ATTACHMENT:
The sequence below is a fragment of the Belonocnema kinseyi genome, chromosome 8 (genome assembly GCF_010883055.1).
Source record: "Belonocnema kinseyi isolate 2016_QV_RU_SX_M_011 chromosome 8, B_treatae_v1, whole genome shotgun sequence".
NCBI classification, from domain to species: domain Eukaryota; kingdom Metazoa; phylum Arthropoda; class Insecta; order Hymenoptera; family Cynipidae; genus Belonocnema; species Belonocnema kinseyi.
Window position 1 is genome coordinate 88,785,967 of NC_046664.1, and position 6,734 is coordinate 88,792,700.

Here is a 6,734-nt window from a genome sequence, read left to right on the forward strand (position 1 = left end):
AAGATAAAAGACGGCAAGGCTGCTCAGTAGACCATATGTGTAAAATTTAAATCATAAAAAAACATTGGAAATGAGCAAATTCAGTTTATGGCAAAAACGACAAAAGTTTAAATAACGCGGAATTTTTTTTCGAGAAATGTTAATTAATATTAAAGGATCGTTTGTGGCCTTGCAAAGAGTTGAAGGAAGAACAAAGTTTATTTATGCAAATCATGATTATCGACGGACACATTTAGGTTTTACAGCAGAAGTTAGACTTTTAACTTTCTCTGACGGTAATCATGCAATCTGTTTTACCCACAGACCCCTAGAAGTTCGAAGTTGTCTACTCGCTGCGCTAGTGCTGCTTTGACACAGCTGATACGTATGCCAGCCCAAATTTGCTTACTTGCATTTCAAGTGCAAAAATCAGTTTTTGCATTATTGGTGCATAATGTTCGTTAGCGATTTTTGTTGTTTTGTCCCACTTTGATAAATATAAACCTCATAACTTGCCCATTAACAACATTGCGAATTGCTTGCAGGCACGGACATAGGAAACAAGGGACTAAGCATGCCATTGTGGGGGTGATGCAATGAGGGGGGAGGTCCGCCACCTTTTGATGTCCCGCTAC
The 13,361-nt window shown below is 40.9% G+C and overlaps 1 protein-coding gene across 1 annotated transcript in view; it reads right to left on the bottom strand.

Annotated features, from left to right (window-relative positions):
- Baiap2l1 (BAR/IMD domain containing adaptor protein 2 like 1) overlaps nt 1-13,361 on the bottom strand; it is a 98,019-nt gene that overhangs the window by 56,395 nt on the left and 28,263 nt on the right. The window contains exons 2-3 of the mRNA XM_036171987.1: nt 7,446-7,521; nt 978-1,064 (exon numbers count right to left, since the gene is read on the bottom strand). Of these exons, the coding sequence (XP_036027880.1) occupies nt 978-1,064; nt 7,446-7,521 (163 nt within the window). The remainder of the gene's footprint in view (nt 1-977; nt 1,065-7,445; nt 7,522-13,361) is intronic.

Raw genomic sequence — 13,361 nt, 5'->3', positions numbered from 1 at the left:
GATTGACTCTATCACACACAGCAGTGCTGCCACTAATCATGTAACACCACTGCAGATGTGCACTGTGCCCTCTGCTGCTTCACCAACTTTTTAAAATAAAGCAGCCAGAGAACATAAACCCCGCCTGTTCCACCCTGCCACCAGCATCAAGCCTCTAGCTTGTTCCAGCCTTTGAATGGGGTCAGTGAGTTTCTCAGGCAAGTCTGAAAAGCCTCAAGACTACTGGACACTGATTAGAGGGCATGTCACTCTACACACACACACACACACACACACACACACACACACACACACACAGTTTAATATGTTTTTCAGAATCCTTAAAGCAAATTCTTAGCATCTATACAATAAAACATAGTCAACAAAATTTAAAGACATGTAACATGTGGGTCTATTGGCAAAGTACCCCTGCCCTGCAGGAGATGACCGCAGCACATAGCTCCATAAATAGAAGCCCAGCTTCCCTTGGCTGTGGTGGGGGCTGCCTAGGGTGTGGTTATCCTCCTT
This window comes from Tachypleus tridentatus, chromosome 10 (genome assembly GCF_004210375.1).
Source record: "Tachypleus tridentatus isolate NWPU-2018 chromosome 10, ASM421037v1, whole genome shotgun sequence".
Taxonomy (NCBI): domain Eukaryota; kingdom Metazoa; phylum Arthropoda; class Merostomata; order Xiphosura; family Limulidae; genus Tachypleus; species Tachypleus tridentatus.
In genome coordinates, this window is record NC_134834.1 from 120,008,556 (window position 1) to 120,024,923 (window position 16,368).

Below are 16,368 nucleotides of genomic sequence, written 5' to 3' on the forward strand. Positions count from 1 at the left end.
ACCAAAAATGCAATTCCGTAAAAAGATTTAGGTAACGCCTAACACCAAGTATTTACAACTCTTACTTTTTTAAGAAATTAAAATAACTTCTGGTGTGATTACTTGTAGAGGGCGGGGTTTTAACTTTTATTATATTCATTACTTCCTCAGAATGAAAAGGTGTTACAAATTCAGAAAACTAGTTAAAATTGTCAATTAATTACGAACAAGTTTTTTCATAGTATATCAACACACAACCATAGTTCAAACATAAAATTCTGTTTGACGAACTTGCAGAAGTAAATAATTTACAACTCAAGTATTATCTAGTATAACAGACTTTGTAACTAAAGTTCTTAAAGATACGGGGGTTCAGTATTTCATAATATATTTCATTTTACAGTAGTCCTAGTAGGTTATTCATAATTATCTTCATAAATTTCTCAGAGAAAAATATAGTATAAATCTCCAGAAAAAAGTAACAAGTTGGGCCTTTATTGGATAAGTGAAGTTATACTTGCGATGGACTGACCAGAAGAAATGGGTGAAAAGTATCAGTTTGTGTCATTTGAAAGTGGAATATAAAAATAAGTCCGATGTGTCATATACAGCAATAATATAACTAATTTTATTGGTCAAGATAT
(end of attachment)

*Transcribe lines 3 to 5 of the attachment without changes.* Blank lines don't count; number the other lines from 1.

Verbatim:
NCBI classification, from domain to species: domain Eukaryota; kingdom Metazoa; phylum Arthropoda; class Insecta; order Hymenoptera; family Cynipidae; genus Belonocnema; species Belonocnema kinseyi.
Window position 1 is genome coordinate 88,785,967 of NC_046664.1, and position 6,734 is coordinate 88,792,700.

Here is a 6,734-nt window from a genome sequence, read left to right on the forward strand (position 1 = left end):